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Iris van Rooij - How Cognitive Scientists are Not Dealing with Intractability (But Could Be)

13 maart 2012
Many computational models of human cognition are known to be intractable (e.g., NP-hard). This means that, even if the models may be able to describe human behavior in simplified lab settings, the postulated computations do not seem to scale to situations of real-world complexity. This theoretical problem is not specific to any particular cognitive domain or to any particular modeling framework. For instance, intractable models can be found in the domains of vision, decision making, reasoning, analogizing, similarity, action planning and communication; and they can be found in the symbolic, connectionist, probabilistic, and dynamical modeling paradigms.  
Given the pervasiveness of intractability, how are cognitive scientists dealing with it? I will argue in my talk that cognitive scientists are not dealing with it in a coherent and productive way. Moreover, by not facing the problem head-on, cognitive science may be missing out on an opportunity to probe the unique ways in which human minds/brains cope with the complexities of the world that they live in. I present illustrative examples of an approach that utilizes intractability rather than sweep it under the rug. I will explain how this approach may lay the foundations for the important goal of scaling models of cognition from the lab to the real world.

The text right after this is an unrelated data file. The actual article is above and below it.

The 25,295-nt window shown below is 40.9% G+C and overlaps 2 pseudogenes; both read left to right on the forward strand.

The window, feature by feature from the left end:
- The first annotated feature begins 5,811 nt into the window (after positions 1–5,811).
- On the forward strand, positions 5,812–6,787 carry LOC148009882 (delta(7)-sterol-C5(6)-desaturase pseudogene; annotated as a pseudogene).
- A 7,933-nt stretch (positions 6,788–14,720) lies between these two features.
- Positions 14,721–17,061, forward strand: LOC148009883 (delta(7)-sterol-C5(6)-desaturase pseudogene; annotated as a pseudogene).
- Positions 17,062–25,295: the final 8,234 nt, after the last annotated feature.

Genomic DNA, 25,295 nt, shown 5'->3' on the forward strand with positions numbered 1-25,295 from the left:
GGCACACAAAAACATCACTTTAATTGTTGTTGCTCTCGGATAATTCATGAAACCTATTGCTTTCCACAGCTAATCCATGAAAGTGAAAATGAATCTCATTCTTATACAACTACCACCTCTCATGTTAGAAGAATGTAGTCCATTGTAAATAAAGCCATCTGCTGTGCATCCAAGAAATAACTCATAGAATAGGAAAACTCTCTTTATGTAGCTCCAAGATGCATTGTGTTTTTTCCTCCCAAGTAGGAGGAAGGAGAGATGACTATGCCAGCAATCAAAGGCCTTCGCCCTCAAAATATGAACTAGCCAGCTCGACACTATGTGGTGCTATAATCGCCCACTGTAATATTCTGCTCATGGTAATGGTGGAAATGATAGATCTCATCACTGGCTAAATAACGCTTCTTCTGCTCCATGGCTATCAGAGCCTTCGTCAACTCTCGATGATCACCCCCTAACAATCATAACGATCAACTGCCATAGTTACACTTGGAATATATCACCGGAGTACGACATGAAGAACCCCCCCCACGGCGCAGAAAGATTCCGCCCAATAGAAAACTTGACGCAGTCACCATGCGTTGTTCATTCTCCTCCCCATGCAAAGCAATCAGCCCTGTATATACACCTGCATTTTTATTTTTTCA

Laatst gewijzigd:04 juli 2014 21:30
printOok beschikbaar in het: English

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